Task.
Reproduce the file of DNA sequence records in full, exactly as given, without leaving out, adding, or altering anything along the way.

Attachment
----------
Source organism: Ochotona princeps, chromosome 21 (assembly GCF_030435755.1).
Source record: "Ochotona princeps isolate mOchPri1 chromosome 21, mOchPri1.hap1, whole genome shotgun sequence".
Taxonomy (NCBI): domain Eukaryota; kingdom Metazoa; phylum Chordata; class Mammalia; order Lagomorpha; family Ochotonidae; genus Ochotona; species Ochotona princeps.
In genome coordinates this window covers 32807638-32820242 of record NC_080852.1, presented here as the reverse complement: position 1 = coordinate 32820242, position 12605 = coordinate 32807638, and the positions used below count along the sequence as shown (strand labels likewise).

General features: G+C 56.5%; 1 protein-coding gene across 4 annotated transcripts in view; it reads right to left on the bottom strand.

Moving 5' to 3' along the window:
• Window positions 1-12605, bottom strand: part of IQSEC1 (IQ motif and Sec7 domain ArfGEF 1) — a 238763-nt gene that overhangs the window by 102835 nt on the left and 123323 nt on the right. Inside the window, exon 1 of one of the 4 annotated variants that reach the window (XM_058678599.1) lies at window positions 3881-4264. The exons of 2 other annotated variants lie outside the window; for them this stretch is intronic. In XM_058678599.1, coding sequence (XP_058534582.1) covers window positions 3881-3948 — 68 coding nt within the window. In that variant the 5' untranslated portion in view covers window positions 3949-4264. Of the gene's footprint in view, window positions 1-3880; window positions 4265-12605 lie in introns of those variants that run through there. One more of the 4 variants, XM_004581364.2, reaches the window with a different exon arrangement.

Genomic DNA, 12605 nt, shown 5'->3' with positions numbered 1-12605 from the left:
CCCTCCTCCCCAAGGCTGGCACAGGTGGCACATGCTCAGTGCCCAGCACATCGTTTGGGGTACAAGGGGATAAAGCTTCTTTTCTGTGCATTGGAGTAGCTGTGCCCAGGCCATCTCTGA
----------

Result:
Source organism: Ochotona princeps, chromosome 21 (assembly GCF_030435755.1).
Source record: "Ochotona princeps isolate mOchPri1 chromosome 21, mOchPri1.hap1, whole genome shotgun sequence".
Taxonomy (NCBI): domain Eukaryota; kingdom Metazoa; phylum Chordata; class Mammalia; order Lagomorpha; family Ochotonidae; genus Ochotona; species Ochotona princeps.
In genome coordinates this window covers 32807638-32820242 of record NC_080852.1, presented here as the reverse complement: position 1 = coordinate 32820242, position 12605 = coordinate 32807638, and the positions used below count along the sequence as shown (strand labels likewise).

General features: G+C 56.5%; 1 protein-coding gene across 4 annotated transcripts in view; it reads right to left on the bottom strand.

Moving 5' to 3' along the window:
• Window positions 1-12605, bottom strand: part of IQSEC1 (IQ motif and Sec7 domain ArfGEF 1) — a 238763-nt gene that overhangs the window by 102835 nt on the left and 123323 nt on the right. Inside the window, exon 1 of one of the 4 annotated variants that reach the window (XM_058678599.1) lies at window positions 3881-4264. The exons of 2 other annotated variants lie outside the window; for them this stretch is intronic. In XM_058678599.1, coding sequence (XP_058534582.1) covers window positions 3881-3948 — 68 coding nt within the window. In that variant the 5' untranslated portion in view covers window positions 3949-4264. Of the gene's footprint in view, window positions 1-3880; window positions 4265-12605 lie in introns of those variants that run through there. One more of the 4 variants, XM_004581364.2, reaches the window with a different exon arrangement.

Genomic DNA, 12605 nt, shown 5'->3' with positions numbered 1-12605 from the left:
CCCTCCTCCCCAAGGCTGGCACAGGTGGCACATGCTCAGTGCCCAGCACATCGTTTGGGGTACAAGGGGATAAAGCTTCTTTTCTGTGCATTGGAGTAGCTGTGCCCAGGCCATCTCTGA